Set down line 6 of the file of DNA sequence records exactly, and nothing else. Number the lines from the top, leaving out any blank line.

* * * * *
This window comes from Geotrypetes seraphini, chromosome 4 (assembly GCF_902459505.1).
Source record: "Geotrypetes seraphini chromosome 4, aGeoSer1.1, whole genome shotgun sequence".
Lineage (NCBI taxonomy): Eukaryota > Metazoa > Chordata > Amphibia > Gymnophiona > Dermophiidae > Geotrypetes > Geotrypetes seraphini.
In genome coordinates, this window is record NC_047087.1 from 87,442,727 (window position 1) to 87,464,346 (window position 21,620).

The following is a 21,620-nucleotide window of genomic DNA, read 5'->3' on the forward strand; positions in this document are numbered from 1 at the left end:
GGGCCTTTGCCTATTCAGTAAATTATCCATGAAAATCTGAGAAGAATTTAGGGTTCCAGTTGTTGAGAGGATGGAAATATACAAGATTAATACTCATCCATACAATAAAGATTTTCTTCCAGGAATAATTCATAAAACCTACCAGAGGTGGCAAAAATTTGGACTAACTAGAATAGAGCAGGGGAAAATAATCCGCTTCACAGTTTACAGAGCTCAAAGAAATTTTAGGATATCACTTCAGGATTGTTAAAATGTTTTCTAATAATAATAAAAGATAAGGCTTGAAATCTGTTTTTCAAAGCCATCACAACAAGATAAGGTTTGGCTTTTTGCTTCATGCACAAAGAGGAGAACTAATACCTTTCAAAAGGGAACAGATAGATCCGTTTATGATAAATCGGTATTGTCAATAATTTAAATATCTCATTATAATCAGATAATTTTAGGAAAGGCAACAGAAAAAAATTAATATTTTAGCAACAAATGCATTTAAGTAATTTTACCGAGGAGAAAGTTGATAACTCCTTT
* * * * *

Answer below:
GGGCCTTTGCCTATTCAGTAAATTATCCATGAAAATCTGAGAAGAATTTAGGGTTCCAGTTGTTGAGAGGATGGAAATATACAAGATTAATACTCATCCATACAATAAAGATTTTCTTCCAGGAATAATTCATAAAACCTACCAGAGGTGGCAAAAATTTGGACTAACTAGAATAGAGCAGGGGAAAATAATCCGCTTCACAGTTTACAGAGCTCAAAGAAATTTTAGGATATCACTTCAGGATTGTTAAAATGTTTTCTAATAATAATAAAAGATAAGGCTTGAAATCTGTTTTTCAAAGCCATCACAACAAGATAAGGTTTGGCTTTTTGCTTCATGCACAAAGAGGAGAACTAATACCTTTCAAAAGGGAACAGATAGATCCGTTTATGATAAATCGGTATTGTCAATAATTTAAATATCTCATTATAATCAGATAATTTTAGGAAAGGCAACAGAAAAAAATTAATATTTTAGCAACAAATGCATTTAAGTAATTTTACCGAGGAGAAAGTTGATAACTCCTTT